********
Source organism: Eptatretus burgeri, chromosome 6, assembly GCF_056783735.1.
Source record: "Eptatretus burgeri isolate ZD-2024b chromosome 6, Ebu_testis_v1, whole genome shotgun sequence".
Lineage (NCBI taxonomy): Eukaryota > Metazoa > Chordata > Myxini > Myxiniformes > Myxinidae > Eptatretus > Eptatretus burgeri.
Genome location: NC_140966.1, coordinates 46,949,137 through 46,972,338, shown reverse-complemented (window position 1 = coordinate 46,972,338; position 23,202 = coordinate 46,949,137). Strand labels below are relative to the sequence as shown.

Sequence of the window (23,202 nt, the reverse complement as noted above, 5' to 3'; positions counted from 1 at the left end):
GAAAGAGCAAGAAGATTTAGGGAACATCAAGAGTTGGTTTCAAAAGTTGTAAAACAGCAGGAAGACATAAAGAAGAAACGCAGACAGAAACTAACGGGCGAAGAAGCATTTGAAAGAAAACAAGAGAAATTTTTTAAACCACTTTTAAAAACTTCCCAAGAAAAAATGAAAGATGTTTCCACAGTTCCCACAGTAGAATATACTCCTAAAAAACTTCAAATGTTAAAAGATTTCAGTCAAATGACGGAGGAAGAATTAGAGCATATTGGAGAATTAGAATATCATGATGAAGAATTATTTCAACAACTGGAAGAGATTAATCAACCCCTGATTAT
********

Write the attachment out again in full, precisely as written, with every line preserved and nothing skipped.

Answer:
Source organism: Eptatretus burgeri, chromosome 6, assembly GCF_056783735.1.
Source record: "Eptatretus burgeri isolate ZD-2024b chromosome 6, Ebu_testis_v1, whole genome shotgun sequence".
Lineage (NCBI taxonomy): Eukaryota > Metazoa > Chordata > Myxini > Myxiniformes > Myxinidae > Eptatretus > Eptatretus burgeri.
Genome location: NC_140966.1, coordinates 46,949,137 through 46,972,338, shown reverse-complemented (window position 1 = coordinate 46,972,338; position 23,202 = coordinate 46,949,137). Strand labels below are relative to the sequence as shown.

Sequence of the window (23,202 nt, the reverse complement as noted above, 5' to 3'; positions counted from 1 at the left end):
GAAAGAGCAAGAAGATTTAGGGAACATCAAGAGTTGGTTTCAAAAGTTGTAAAACAGCAGGAAGACATAAAGAAGAAACGCAGACAGAAACTAACGGGCGAAGAAGCATTTGAAAGAAAACAAGAGAAATTTTTTAAACCACTTTTAAAAACTTCCCAAGAAAAAATGAAAGATGTTTCCACAGTTCCCACAGTAGAATATACTCCTAAAAAACTTCAAATGTTAAAAGATTTCAGTCAAATGACGGAGGAAGAATTAGAGCATATTGGAGAATTAGAATATCATGATGAAGAATTATTTCAACAACTGGAAGAGATTAATCAACCCCTGATTAT